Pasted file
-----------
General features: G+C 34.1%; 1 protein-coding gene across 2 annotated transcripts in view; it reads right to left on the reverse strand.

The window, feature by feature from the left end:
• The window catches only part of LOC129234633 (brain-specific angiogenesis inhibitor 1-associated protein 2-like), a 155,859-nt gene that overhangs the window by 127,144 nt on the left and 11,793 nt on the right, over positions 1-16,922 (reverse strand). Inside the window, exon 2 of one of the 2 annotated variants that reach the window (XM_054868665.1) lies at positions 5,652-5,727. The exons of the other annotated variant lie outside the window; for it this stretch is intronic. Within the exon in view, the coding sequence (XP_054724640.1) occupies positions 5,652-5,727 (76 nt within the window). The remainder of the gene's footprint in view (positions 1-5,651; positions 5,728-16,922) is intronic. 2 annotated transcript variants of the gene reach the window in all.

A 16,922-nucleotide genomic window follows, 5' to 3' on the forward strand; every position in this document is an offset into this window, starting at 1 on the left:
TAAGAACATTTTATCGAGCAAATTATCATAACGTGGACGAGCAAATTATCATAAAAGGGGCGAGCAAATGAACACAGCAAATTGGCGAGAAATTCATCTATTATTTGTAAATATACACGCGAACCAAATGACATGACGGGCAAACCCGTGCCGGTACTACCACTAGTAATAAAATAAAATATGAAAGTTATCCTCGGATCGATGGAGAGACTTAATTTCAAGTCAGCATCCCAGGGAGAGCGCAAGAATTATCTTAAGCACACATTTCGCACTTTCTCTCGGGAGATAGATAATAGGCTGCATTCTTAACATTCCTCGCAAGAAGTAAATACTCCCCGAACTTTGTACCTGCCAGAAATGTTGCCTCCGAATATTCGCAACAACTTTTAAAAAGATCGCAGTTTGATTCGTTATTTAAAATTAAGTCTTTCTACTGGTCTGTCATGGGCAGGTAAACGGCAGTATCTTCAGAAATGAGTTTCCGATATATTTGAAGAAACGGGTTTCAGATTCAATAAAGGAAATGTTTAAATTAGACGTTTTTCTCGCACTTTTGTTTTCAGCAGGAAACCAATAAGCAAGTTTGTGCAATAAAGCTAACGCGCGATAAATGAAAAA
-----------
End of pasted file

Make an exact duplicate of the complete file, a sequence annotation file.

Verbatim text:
General features: G+C 34.1%; 1 protein-coding gene across 2 annotated transcripts in view; it reads right to left on the reverse strand.

The window, feature by feature from the left end:
• The window catches only part of LOC129234633 (brain-specific angiogenesis inhibitor 1-associated protein 2-like), a 155,859-nt gene that overhangs the window by 127,144 nt on the left and 11,793 nt on the right, over positions 1-16,922 (reverse strand). Inside the window, exon 2 of one of the 2 annotated variants that reach the window (XM_054868665.1) lies at positions 5,652-5,727. The exons of the other annotated variant lie outside the window; for it this stretch is intronic. Within the exon in view, the coding sequence (XP_054724640.1) occupies positions 5,652-5,727 (76 nt within the window). The remainder of the gene's footprint in view (positions 1-5,651; positions 5,728-16,922) is intronic. 2 annotated transcript variants of the gene reach the window in all.

A 16,922-nucleotide genomic window follows, 5' to 3' on the forward strand; every position in this document is an offset into this window, starting at 1 on the left:
TAAGAACATTTTATCGAGCAAATTATCATAACGTGGACGAGCAAATTATCATAAAAGGGGCGAGCAAATGAACACAGCAAATTGGCGAGAAATTCATCTATTATTTGTAAATATACACGCGAACCAAATGACATGACGGGCAAACCCGTGCCGGTACTACCACTAGTAATAAAATAAAATATGAAAGTTATCCTCGGATCGATGGAGAGACTTAATTTCAAGTCAGCATCCCAGGGAGAGCGCAAGAATTATCTTAAGCACACATTTCGCACTTTCTCTCGGGAGATAGATAATAGGCTGCATTCTTAACATTCCTCGCAAGAAGTAAATACTCCCCGAACTTTGTACCTGCCAGAAATGTTGCCTCCGAATATTCGCAACAACTTTTAAAAAGATCGCAGTTTGATTCGTTATTTAAAATTAAGTCTTTCTACTGGTCTGTCATGGGCAGGTAAACGGCAGTATCTTCAGAAATGAGTTTCCGATATATTTGAAGAAACGGGTTTCAGATTCAATAAAGGAAATGTTTAAATTAGACGTTTTTCTCGCACTTTTGTTTTCAGCAGGAAACCAATAAGCAAGTTTGTGCAATAAAGCTAACGCGCGATAAATGAAAAA